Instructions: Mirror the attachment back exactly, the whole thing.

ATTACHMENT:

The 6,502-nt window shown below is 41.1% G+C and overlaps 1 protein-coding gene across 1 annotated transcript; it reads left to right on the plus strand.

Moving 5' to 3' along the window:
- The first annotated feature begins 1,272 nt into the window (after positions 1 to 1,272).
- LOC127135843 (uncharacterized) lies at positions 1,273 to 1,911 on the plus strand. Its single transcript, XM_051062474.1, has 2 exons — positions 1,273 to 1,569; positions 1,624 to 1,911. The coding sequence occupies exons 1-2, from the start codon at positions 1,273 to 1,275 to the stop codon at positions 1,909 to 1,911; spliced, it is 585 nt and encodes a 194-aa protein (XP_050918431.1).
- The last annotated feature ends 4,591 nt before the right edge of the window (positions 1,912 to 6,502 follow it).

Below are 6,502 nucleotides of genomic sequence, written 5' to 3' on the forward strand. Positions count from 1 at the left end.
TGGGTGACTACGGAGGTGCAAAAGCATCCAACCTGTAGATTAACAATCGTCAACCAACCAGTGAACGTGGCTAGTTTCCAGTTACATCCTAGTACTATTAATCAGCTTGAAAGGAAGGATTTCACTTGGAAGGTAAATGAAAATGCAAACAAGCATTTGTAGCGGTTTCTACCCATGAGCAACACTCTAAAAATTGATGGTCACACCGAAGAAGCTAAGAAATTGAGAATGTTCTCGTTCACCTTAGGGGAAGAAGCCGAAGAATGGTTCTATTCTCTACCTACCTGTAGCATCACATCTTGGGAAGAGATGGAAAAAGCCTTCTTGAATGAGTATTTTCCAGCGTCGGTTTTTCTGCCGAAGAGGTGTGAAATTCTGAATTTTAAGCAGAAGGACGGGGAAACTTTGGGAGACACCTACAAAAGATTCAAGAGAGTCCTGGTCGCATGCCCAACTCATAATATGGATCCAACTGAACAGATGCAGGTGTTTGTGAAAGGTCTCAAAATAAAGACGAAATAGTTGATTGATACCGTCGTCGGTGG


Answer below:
The 6,502-nt window shown below is 41.1% G+C and overlaps 1 protein-coding gene across 1 annotated transcript; it reads left to right on the plus strand.

Moving 5' to 3' along the window:
- The first annotated feature begins 1,272 nt into the window (after positions 1 to 1,272).
- LOC127135843 (uncharacterized) lies at positions 1,273 to 1,911 on the plus strand. Its single transcript, XM_051062474.1, has 2 exons — positions 1,273 to 1,569; positions 1,624 to 1,911. The coding sequence occupies exons 1-2, from the start codon at positions 1,273 to 1,275 to the stop codon at positions 1,909 to 1,911; spliced, it is 585 nt and encodes a 194-aa protein (XP_050918431.1).
- The last annotated feature ends 4,591 nt before the right edge of the window (positions 1,912 to 6,502 follow it).

Below are 6,502 nucleotides of genomic sequence, written 5' to 3' on the forward strand. Positions count from 1 at the left end.
TGGGTGACTACGGAGGTGCAAAAGCATCCAACCTGTAGATTAACAATCGTCAACCAACCAGTGAACGTGGCTAGTTTCCAGTTACATCCTAGTACTATTAATCAGCTTGAAAGGAAGGATTTCACTTGGAAGGTAAATGAAAATGCAAACAAGCATTTGTAGCGGTTTCTACCCATGAGCAACACTCTAAAAATTGATGGTCACACCGAAGAAGCTAAGAAATTGAGAATGTTCTCGTTCACCTTAGGGGAAGAAGCCGAAGAATGGTTCTATTCTCTACCTACCTGTAGCATCACATCTTGGGAAGAGATGGAAAAAGCCTTCTTGAATGAGTATTTTCCAGCGTCGGTTTTTCTGCCGAAGAGGTGTGAAATTCTGAATTTTAAGCAGAAGGACGGGGAAACTTTGGGAGACACCTACAAAAGATTCAAGAGAGTCCTGGTCGCATGCCCAACTCATAATATGGATCCAACTGAACAGATGCAGGTGTTTGTGAAAGGTCTCAAAATAAAGACGAAATAGTTGATTGATACCGTCGTCGGTGG